You Were Genetically Built To Work Like A Dog, KaBobby!

Here’s one last post for the old year, may it rest in peace.  And it’s a doozy.*

(Apology upfront: the employee at issue was allegedly told that he was “genetically built” to work two jobs because of his national origin, not to work like a dog. I took a little poetic license because it sounded a little crazier).

A North Carolina mattress company mechanical engineer from India felt that he was being overworked – until, he says, he was referred to a psychiatrist, forced to take medical leave and then fired.

He just filed a race, national origin and disability suit claiming that his supervisor “disregarded [his] concerns and directed [him] to continue performing dual jobs based on the imprudent and nonsensical belief that ‘Indian people’ are somehow genetically built to perform two jobs.”

The complaint alleges that the supervisor “told the plaintiff that ‘Indian people’ are accustomed to doing several jobs and, because the plaintiff was Indian and a senior (older), he would have to perform dual jobs.”

I never heard of this particular stereotype before: “genetically built” to work two jobs.

Wow. Talk about ridiculous stereotypes. I’m speechless.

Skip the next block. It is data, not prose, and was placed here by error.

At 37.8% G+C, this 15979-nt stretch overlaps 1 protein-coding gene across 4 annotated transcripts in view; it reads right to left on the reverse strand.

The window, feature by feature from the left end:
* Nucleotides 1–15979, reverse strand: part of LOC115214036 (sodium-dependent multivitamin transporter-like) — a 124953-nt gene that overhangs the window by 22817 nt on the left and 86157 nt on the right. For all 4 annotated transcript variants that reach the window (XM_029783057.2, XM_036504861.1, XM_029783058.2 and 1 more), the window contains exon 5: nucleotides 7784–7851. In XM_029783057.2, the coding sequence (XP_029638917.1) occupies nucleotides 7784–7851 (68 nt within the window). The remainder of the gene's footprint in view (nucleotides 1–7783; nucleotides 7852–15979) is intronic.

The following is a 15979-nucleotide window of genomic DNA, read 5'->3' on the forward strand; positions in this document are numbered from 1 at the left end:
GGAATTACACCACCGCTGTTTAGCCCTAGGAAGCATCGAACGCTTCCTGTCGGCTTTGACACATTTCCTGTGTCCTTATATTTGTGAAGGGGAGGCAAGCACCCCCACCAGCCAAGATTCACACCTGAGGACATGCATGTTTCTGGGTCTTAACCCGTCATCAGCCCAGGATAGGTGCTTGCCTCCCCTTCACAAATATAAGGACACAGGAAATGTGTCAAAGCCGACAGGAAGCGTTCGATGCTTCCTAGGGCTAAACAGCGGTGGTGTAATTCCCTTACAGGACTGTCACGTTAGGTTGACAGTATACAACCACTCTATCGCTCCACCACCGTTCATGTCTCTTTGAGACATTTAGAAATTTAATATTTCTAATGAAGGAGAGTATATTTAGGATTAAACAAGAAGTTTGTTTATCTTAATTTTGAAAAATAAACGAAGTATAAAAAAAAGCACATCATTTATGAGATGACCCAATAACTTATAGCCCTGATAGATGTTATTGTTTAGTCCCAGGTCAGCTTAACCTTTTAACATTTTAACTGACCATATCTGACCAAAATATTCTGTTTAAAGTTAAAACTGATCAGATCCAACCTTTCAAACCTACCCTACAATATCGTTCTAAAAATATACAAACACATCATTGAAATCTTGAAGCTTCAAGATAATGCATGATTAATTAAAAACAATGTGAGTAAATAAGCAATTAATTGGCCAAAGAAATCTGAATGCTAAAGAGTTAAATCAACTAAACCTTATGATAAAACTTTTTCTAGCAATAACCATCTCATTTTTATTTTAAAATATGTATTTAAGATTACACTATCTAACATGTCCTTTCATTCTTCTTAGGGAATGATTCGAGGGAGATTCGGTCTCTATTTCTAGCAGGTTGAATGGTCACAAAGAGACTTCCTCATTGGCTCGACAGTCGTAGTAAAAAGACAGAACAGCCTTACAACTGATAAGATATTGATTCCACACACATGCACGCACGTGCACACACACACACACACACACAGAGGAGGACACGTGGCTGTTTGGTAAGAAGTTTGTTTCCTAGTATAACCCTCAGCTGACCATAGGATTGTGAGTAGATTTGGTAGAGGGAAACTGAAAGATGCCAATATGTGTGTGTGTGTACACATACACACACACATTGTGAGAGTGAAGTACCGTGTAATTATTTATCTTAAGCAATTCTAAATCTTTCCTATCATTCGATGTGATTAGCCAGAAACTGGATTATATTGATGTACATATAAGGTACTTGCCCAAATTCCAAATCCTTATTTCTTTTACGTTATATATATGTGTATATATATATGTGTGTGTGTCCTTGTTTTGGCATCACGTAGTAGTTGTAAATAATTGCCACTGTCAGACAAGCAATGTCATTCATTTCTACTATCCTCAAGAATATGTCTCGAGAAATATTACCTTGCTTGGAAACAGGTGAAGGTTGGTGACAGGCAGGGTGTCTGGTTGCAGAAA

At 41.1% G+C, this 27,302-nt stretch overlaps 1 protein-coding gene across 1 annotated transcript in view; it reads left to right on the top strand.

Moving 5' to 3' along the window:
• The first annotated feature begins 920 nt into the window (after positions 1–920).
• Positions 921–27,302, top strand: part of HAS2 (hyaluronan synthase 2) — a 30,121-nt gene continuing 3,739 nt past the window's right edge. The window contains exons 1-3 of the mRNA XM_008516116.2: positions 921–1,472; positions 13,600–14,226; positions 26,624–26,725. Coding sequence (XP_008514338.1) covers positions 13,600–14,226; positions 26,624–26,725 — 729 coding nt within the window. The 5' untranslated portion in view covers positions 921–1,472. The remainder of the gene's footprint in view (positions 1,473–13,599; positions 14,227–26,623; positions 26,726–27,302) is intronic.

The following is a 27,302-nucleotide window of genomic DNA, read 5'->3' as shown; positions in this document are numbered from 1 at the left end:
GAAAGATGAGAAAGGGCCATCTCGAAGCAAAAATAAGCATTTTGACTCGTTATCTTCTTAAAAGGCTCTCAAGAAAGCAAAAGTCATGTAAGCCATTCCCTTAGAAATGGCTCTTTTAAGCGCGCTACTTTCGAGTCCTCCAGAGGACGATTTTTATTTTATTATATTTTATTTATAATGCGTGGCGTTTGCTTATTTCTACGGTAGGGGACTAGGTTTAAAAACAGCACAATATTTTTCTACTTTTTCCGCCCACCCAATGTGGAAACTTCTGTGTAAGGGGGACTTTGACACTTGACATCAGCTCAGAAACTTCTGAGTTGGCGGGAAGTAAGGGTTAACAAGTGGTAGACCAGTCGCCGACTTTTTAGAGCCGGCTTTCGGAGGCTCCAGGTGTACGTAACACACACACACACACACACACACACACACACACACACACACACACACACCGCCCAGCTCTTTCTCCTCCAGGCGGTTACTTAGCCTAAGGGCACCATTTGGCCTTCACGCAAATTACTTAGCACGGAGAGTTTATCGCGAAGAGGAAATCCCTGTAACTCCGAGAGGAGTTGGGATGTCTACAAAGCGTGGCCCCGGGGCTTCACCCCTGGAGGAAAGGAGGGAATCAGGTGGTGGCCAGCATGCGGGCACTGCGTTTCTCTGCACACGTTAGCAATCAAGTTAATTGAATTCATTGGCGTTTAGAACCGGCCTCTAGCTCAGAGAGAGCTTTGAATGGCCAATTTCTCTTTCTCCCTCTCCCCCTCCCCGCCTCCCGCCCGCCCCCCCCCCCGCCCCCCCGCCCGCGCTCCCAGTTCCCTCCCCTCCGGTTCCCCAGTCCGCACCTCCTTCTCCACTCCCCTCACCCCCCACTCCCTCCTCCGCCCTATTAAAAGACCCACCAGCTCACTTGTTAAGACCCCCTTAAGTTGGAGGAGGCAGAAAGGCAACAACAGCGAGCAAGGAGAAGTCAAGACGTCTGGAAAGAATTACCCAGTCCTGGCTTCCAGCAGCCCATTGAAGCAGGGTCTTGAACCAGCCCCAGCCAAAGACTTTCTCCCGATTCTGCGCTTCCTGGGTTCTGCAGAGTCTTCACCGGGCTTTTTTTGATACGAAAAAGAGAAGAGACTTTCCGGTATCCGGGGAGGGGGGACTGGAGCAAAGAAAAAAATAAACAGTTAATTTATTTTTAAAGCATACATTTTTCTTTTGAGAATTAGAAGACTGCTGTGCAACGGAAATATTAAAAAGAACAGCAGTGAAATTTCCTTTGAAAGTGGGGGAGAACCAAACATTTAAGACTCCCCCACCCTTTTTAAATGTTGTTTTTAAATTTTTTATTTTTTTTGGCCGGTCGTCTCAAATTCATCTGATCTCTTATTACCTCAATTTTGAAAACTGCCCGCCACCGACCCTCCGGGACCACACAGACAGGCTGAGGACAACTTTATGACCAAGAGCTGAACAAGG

Maybe associates at OldLaw/BigLaw who work the equivalent of two jobs were operantly conditioned (or coerced) to work that hard, but genetically built for it?

Nah.  (But at OldLaw/BigLaw – who knows?  Maybe they’re being bred that way now).

Anyway, to round out the context of a race and national origin lawsuit, plaintiff says that his nickname is “Bobby,” and alleges that he was “repeatedly called ‘KaBob’ or ‘KaBobby’ by his supervisor, who suggested he open a restaurant named ‘KaBobby.’”

Nice touch by the supervisor to make sure that plaintiff is able to produce evidence of discriminatory animus.

But what about the alleged disability claim, you may ask?

Well, it is alleged that “the workload took a toll on” plaintiff’s health, his doctor continually but in vain requested that his workload be reduced, he was put him on a “Performance Improvement Plan” (a “PIP”), and was ultimately “referred to a psychiatrist for sleeplessness, loss of appetite, adjustment disorder and anxiety.”

He was fired “less than three weeks after he returned on a restricted basis.”

For its part, the mattress company says that it is “committed to employment practices that are free of discrimination and in compliance with all applicable laws.”

Happy New Year!

*Thanks to a longtime reader and friend, James Cohen (no relation, we don’t think), who brought this case to my attention.

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Richard Cohen

Richard B. Cohen is a partner in the New York City office of FisherBroyles, LLP, a national law firm. Richard Cohen has litigated and arbitrated complex corporate, commercial and employment disputes for more than 35 years, and is a trusted advisor to business owners and in-house counsel both in the United States and internationally. His clients have included Fortune 100 companies, domestic and foreign commercial and investment banks, Pacific-rim corporations and real estate development companies, as well as start-up businesses throughout the United States. Email Richard at [email protected]